Ask an expert: What’s an astrophysicist?
A certain reality TV show has opened astrophysics up to a new audience. So, what exactly is it?
We asked Dr Fiona Panther what it takes to be an astrophysicist and now we’d like to give them all a rose.
What is an astrophysicist?
An astrophysicist is a scientist who studies the physics of things beyond the Earth. This can be anything from the Sun, Moon and planets in our Solar System; to exploding stars, distant galaxies, and even how the whole universe began. Astrophysicists might use observations to do their work, or they may make calculations or computer simulations of things that happen out in space to understand our universe better.
Why did you choose this field of science?
I chose to be an astrophysicist because it meant I could explore all of the different aspects of physics I find exciting: for example, understanding how new chemical elements are made, and how and why some stars explode at the end of their lives. Astrophysics also gave me the opportunity to learn lots of skills that I could apply to a job outside of the academic world, like analysing complicated data, and how to communicate information to others in a fun and interesting way. I was also inspired by Carl Sagan’s TV series and book Cosmos, which is still on my desk at work today.
What’s the best thing about being an astrophysicist?
I feel like I get to learn something new, or master a new skill, every day! I also get to talk to and work with a lot of interesting people – I love hearing everyone’s different ideas about our universe. However, one of my favourite things is being able to use a telescope: It’s a real thrill to be responsible for driving a complex machine that weighs several tons, to catch a glimpse of a distant galaxy or a dying star. The light we see from these objects has travelled for millions of years to reach the telescope, and we get to witness it.
What are some of the challenges of your job?
While constantly learning something new is exciting, it can also be really challenging. New research is published daily, and sometimes information comes in so quickly it’s hard to decide what to prioritise. And although we’re always learning new things, astrophysics also requires a lot of patience - it can take months to find out if you get the opportunity to use a telescope or observatory, and it can take months for a simulation to run! Because so many things in astronomy take a lot of time, we are often working on multiple projects at once, so you have to be good at time management. This gets especially complicated when you are working with people across multiple time zones, which I do a lot.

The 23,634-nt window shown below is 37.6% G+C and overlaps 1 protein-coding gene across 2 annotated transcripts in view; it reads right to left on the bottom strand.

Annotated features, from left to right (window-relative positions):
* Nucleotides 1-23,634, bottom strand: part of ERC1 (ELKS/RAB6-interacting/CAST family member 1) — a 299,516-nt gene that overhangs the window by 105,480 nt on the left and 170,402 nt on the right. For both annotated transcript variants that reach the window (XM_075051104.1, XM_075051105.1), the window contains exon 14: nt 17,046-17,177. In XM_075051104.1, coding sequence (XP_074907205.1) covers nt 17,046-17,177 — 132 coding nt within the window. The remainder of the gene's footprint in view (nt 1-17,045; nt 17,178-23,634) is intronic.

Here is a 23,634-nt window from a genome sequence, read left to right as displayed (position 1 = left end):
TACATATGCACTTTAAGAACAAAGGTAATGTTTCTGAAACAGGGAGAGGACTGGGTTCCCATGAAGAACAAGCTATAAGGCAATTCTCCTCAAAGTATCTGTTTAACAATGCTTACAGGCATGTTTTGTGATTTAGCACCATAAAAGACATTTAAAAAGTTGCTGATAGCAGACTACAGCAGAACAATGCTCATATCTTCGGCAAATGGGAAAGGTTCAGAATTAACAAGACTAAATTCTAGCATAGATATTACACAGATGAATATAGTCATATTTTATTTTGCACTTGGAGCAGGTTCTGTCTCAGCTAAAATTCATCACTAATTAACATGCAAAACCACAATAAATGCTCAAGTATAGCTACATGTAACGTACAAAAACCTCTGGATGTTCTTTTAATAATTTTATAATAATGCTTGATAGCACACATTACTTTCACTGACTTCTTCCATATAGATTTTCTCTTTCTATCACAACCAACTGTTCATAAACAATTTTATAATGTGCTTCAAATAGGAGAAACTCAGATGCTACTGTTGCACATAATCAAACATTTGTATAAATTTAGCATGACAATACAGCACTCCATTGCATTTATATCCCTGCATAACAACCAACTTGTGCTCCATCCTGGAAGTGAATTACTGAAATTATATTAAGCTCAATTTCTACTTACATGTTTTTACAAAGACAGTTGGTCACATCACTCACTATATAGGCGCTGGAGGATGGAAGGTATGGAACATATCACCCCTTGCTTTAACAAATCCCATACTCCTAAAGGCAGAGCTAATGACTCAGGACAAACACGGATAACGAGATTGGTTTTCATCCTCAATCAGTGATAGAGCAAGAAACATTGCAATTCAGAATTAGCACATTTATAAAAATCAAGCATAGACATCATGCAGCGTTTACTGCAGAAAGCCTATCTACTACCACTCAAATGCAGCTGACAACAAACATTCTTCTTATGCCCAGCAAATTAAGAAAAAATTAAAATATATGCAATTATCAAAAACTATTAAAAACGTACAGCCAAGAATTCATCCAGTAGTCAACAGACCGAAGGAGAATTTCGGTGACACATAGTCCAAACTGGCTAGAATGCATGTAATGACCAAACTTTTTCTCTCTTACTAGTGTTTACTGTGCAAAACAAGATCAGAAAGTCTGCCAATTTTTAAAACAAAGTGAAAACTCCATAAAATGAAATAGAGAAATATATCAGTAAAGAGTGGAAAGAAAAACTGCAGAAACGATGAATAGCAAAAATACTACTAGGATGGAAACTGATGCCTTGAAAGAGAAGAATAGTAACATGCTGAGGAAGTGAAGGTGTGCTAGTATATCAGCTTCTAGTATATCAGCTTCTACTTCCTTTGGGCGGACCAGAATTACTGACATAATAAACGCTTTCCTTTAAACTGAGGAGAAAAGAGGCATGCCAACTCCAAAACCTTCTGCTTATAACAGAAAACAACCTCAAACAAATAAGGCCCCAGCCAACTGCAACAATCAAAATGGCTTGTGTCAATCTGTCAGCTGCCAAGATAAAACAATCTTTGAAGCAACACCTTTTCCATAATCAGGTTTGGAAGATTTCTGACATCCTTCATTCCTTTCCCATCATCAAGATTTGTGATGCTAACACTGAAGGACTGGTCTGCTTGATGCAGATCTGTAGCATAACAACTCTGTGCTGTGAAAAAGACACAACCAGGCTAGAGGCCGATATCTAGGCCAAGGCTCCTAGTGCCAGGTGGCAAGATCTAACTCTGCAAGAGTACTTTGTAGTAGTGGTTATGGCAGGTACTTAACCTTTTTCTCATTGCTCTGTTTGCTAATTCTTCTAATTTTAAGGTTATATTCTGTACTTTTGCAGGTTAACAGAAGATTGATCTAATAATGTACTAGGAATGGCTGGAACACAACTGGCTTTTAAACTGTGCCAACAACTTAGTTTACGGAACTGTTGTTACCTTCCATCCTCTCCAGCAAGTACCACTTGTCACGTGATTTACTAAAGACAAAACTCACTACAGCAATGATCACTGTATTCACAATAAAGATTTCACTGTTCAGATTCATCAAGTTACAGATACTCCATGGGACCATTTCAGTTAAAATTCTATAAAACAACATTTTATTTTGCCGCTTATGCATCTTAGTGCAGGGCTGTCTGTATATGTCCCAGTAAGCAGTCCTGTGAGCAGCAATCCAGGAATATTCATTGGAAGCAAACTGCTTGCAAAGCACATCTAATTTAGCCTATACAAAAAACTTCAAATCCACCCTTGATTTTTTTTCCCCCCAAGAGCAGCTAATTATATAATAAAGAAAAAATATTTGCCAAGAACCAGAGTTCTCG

Describe a typical work day.
Most days are very much like a 9-5 job (although I usually work from more like 8-4). I will come in and check my emails - my collaborators are in Europe and America so they will often send me things during the night here in Australia. Based on my emails I then plan out my day. Some tasks I may have to do are: write a research paper, or review one for a colleague; or write some computer code to visualise data or information from a simulation. I usually do a lot of calculations on paper as well - not everything needs a complicated computer simulation! Some parts of my job are seasonal: there are times we have to spend a lot of time writing a ’telescope proposal’ - this is a request to see if we can use a telescope to look at something in the sky, and getting the time to use the telescope is very competitive and proposal deadlines only come around once or twice a year, so these can take up a week or more of my time. I also get to teach students - so I may spend some of my day reviewing tutorial exercises or marking lab work. I also set aside time to talk to my colleagues about anything I may be stuck on, or to see if I can help them with their work. We often discuss what we are working on to see the different perspectives others may have on the work to improve it.
Are there any annoying astrophysicist stereotypes you’d like to dispel?
In science in general, there is a stereotype that scientists tend to work alone in an office or lab, and that we are all lone geniuses with brilliant ideas. However, most astrophysicists spend a lot of their time talking to and writing to their colleagues for advice, or to discuss an idea. When you see a research paper, you don’t see the hundreds of hours of conversations that went into it. And in terms of astrophysics: most astrophysicists don’t spend a lot of time using a telescope. Even for astrophysicists who do use observations, the majority of the time is turning the raw data into something useful - the majority of telescope instruments today don’t produce nice pictures that are shown in the media. The work done by astrophysicists turns tables of numbers into these pictures!
You are invited to join UNSW Canberra's Stars, Astronomers Dr Fiona Panther and Dr Simon Murphy for the public observing night A Night With The Stars!
On the night, attendees will be treated to short talks with our star researchers followed by a star gazing 'tour of the universe' assisted by the Canberra Astronomical Society.
There will be activities for all ages, UNSW Canberra experts on hand to answer all of your astronomy related questions and more!
Register here: http://bit.ly/2KkpWV8